I think we as humans will become more central to services. Just like taxis know where we are and come straight to us, our home appliances will report to us on what they are doing, automatically order things like dishwasher tablets when the dishwasher has been turned on a certain number of times and arrange for an engineer to come out and fix them before they break. Our insurance policies will be tailored to us personally as insurers will know how we are using our home appliances (much like the black boxes we have already seen in cars). We will have full transparency of our energy data, allowing us to make smarter decisions around the products we buy and understand the return on investment of solar panels, battery storage and more eco-friendly appliances. Verv is leading the way in this space and I’m so excited to be part of it.
Who are your 3 inspirational women in IoT and STEM?
Professor Danielle George MBE taught me Electronic Circuit Design in my first year of university. She then became my boss when I worked as a researcher and supervised my Master’s project. We remain friends and I am truly inspired by all that she has achieved from presenting the Royal Institute Christmas Lectures to her work on the Square Kilometer Array.
I’ll never forget watching Sheryl Sandberg’s TED talk on “Why we have too few women leaders”. I was sick in bed and had been going through a TED talk marathon (I do this about every 6 months – normally when I should be doing something productive!). What she said really resonated with me and I was crying my eyes out! Her talking points in that presentation became mantras for me in my career and I am quite sure had I not watched it, I wouldn’t be where I am now.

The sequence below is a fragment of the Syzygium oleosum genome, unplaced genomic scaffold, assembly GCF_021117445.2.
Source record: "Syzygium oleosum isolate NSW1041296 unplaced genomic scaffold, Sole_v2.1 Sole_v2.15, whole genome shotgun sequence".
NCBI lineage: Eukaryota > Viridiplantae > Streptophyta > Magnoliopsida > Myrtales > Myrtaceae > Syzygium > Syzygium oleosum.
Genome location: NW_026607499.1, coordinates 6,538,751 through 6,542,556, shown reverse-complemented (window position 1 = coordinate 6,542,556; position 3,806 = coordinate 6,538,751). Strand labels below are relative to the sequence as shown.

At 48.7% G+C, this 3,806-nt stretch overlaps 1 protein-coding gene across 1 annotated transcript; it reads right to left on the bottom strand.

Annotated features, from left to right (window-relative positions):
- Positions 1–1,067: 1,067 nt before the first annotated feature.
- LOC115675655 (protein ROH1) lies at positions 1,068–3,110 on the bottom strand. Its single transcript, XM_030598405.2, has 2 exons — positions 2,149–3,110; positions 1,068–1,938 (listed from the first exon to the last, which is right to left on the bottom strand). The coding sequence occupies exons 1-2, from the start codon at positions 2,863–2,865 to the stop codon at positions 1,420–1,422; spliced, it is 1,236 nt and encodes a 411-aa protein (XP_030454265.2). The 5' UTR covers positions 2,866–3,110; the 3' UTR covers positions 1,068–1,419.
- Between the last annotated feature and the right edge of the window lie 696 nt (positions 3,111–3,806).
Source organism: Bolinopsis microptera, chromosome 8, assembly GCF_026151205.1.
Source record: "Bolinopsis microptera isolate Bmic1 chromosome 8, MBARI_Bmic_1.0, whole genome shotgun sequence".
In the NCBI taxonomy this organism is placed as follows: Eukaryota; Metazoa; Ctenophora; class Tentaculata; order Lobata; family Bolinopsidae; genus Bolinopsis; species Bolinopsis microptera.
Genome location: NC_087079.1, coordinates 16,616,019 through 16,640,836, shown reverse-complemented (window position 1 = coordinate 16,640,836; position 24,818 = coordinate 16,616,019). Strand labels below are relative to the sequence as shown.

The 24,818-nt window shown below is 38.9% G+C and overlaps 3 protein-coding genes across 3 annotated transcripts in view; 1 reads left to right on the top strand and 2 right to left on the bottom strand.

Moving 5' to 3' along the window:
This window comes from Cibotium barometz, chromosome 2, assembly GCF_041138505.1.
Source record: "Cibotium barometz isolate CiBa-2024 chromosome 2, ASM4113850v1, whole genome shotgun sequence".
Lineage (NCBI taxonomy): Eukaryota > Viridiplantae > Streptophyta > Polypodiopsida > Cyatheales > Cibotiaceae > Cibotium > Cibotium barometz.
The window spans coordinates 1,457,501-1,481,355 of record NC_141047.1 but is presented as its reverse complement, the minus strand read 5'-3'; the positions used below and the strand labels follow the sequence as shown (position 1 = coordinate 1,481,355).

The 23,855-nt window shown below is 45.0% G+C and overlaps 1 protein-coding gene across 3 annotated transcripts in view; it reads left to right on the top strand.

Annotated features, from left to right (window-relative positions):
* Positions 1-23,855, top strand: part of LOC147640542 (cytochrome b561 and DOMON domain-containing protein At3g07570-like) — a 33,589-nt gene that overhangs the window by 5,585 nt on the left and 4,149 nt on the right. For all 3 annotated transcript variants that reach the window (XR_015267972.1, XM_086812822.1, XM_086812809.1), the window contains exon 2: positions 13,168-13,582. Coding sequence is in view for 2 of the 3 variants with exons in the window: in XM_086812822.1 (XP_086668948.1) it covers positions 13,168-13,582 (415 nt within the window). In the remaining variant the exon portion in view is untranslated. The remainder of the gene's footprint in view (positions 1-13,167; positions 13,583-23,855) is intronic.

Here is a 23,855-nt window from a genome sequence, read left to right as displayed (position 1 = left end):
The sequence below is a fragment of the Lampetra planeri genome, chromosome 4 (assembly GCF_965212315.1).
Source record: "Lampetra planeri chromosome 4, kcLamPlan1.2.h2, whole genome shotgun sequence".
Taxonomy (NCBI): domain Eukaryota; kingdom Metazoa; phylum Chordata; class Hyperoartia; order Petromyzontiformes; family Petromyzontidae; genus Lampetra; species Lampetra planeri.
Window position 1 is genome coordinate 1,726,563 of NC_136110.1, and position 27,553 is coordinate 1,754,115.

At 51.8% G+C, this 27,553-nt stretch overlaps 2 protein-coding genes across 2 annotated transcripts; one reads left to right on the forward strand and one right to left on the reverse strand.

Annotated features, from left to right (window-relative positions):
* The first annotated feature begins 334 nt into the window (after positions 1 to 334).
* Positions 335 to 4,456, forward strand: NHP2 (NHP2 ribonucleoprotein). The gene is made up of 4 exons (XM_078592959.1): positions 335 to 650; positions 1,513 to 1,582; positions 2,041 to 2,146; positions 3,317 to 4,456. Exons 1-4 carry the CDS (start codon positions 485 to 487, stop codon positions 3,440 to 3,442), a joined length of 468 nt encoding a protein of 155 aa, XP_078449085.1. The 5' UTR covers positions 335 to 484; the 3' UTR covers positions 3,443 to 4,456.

Finally my mum! She worked in science (not sure of the details but it involved mice and rats in a hospital lab!) before she had children and became a stay at home mum. She’s the best engineer I know because I’ve never presented her with a problem that she couldn’t solve. I’ve even witnessed her saw off a portion of a door frame so she could move a piano from one room to another and she had it fixed and repainted before my dad got back. She’s also fixed extractor fans and washing machines over the years – no one knows how! I like to think that her attitude of working something out no matter how impossible it seems has rubbed off on me a bit.
LinkedIn: Maria McKavanagh
This interview was conducted by Marija Butkovic, Digital Marketing and PR strategist, founder and CEO of Women of Wearables and Kisha Smart Umbrella. She regularly writes and speaks on topics of wearable tech, fashion tech, IoT, entrepreneurship and diversity. Visit marijabutkovic.co.uk or follow Marija on Twitter @MarijaButkovic@Women_Wearables @GetKisha.